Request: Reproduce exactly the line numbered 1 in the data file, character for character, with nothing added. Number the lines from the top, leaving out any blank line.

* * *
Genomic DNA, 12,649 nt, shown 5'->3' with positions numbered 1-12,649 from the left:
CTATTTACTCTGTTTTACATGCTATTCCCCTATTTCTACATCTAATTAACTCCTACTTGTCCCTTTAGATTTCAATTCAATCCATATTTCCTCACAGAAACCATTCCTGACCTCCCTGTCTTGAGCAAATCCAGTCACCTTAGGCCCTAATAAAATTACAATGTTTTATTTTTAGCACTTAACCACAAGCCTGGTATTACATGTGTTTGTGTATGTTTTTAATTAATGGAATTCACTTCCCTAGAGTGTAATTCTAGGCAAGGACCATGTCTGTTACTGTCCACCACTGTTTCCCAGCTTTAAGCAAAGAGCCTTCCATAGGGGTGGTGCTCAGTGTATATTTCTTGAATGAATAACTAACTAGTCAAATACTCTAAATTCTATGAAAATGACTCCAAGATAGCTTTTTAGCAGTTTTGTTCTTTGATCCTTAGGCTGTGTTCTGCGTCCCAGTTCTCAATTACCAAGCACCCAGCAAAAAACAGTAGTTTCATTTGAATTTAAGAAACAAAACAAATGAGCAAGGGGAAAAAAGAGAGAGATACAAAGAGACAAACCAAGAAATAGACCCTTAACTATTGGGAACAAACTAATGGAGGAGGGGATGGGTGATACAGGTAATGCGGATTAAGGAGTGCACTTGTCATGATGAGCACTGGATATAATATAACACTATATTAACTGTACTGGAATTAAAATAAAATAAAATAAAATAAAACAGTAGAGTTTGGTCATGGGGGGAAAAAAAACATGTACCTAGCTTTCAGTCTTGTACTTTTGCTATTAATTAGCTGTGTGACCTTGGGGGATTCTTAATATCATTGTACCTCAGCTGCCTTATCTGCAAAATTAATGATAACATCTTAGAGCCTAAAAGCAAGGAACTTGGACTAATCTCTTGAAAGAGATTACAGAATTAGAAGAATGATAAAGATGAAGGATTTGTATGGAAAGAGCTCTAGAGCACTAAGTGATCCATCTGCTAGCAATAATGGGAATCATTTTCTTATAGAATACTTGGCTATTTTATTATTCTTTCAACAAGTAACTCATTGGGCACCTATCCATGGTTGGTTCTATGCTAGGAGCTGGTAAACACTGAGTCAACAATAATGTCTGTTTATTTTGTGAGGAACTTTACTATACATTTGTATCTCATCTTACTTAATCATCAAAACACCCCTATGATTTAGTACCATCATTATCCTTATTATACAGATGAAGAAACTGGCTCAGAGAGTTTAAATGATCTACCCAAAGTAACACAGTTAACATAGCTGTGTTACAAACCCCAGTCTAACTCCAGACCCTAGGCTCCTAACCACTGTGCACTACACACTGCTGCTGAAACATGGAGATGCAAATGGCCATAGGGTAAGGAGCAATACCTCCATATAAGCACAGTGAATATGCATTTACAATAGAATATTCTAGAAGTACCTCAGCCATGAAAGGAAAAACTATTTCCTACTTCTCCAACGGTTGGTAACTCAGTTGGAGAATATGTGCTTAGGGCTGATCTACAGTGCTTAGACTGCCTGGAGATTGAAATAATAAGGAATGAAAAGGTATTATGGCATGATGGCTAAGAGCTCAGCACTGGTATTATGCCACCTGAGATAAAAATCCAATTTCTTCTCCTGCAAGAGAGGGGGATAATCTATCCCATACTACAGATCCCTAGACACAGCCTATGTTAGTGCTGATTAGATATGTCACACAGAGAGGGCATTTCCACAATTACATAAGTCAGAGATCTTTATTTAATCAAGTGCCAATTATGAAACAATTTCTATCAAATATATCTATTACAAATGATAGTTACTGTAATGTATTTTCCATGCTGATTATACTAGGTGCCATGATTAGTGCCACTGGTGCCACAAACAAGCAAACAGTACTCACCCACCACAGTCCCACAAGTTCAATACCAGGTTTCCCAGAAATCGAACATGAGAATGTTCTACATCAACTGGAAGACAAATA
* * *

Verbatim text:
Genomic DNA, 12,649 nt, shown 5'->3' with positions numbered 1-12,649 from the left: